Deep Ecology, Part 13: A Deep Ecology Future

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Deep Ecology for the 21st Century, Part 13: A Deep Ecology Future with George Sessions

“We can keep nature at arm’s length if we just look at it as ‘scenery,’” says George Sessions, “but there’s something much deeper there.” Deep Ecology attempts to awaken us out of the superficial assumption that nature is for our pleasure and consumption, stressing the inherent value and rights of other species, and the responsibility of humans not to abuse our power for selfish ends. Sessions describes the influence of several great thinkers and activists on current efforts to preserve what is left of wildness in the world—and why this is crucial to our spiritual well-being and to human survival itself: “The old political categories of left, right, conservative, liberal are irrelevant when it comes to the kind of ecology that needs to be put into practice.” (hosted by Michael Toms)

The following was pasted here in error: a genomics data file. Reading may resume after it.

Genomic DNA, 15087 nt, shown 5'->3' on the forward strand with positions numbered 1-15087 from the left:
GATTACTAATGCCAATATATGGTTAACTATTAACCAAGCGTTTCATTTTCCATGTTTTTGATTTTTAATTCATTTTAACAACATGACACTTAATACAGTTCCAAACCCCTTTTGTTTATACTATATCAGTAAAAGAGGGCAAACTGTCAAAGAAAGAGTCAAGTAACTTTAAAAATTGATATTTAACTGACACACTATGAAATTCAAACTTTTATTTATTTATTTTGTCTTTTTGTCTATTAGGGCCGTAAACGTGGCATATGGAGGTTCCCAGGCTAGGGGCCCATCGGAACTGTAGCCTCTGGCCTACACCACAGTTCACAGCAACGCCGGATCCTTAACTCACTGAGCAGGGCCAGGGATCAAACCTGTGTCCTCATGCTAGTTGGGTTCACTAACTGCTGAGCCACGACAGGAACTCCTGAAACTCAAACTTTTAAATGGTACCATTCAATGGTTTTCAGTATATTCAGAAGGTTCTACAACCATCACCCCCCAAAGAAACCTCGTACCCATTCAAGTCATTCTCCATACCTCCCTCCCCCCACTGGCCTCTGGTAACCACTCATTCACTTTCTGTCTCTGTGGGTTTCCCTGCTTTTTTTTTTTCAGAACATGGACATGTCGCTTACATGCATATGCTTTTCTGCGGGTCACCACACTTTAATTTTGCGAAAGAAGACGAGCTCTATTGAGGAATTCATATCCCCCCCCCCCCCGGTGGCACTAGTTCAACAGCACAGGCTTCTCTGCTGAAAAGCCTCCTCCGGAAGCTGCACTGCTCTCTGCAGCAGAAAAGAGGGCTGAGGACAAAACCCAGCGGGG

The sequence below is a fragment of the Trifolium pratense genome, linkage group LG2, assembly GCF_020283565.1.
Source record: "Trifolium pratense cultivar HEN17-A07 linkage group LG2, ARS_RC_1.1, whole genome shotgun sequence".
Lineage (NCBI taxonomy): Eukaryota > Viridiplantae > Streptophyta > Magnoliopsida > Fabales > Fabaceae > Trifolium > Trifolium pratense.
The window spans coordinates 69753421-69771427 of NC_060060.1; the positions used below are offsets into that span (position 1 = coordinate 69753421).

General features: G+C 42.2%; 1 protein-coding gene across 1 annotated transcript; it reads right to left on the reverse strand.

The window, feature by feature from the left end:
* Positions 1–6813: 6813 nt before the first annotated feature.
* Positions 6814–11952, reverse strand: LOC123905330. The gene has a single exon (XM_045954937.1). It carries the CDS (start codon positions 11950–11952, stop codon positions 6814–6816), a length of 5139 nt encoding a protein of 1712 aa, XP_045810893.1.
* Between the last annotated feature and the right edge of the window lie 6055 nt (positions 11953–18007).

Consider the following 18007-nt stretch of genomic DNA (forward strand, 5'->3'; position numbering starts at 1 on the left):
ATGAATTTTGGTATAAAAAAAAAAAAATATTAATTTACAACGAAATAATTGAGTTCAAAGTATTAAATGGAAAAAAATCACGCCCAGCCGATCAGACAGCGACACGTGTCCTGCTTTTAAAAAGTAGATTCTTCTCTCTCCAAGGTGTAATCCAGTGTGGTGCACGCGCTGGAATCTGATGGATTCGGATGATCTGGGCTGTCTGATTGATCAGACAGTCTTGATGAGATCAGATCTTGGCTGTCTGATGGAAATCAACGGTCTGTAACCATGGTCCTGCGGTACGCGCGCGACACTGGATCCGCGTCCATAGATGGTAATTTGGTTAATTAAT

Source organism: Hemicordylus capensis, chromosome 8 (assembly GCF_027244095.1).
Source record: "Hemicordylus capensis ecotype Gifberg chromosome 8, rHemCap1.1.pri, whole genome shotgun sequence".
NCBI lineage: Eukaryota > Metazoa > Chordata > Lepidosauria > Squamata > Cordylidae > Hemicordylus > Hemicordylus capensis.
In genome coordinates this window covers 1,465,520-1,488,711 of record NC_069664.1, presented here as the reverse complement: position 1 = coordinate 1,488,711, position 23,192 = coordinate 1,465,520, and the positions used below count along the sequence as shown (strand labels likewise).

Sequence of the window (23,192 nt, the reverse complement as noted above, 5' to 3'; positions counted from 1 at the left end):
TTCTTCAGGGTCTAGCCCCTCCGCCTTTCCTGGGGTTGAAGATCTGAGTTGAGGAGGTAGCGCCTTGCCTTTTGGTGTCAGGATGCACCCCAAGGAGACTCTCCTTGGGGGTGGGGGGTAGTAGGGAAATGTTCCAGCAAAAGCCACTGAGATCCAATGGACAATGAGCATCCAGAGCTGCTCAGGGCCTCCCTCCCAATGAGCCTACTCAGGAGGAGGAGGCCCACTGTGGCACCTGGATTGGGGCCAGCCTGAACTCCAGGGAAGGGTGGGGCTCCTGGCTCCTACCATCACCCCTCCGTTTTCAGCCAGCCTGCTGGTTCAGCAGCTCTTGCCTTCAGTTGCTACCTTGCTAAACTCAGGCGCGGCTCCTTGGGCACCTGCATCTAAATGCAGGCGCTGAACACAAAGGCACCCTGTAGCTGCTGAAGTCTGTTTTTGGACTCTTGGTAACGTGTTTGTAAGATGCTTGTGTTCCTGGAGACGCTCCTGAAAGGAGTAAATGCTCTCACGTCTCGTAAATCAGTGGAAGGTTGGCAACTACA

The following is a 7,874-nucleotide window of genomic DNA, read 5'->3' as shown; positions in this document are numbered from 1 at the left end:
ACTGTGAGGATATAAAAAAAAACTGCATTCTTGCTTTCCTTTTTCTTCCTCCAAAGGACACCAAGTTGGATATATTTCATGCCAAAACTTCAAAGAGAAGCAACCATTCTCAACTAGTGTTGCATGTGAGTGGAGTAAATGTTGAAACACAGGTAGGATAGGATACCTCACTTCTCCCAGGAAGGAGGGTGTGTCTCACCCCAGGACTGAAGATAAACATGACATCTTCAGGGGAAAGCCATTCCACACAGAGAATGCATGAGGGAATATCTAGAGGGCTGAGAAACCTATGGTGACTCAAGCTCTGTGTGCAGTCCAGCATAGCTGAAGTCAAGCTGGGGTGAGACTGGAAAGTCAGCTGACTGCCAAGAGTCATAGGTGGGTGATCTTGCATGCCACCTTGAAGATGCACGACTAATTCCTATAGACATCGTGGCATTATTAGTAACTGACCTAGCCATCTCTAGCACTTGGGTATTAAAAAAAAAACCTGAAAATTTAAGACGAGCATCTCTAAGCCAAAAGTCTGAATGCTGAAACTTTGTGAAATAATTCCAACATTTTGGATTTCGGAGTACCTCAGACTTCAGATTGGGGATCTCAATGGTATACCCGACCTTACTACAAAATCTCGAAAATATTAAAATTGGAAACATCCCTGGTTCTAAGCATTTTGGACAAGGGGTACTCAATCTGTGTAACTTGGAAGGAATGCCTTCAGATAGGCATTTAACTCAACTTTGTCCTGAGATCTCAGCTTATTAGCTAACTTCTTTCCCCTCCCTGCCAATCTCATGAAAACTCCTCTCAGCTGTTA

George Sessions is chairman of the philosophy department at Sierra College in Rocklin, California. In April 1984, during the advent of Spring and John Muir’s birthday, George Sessions and Arne Næss summarized fifteen years of thinking on the principles of deep ecology while camping in Death Valley, California.

Sessions' publications include:

Topics Explored in This Dialogue

  • Being a young climber and garbageman in Yosemite Park
  • The influence of Gary Snyder, Paul Shepard and David Brower
  • How Thoreau and Muir influenced the rise of Deep Ecology
  • The trouble with liberals who focus on social justice issues
  • John Muir’s argument with the concept of “Lord Man”
  • Why ecology is actually a spiritual issue
  • The shortfall of the environmental summit in Rio
  • Why ecology transcends political categories
  • Shifting emphasis on issues within the Sierra Club
  • The disastrous effects of Christian denigration of nature and the body
  • St. Francis and the need for a pagan revolution in Christianity
Host: Michael Toms       Interview Date: 10/1/1998       Program Number: 2728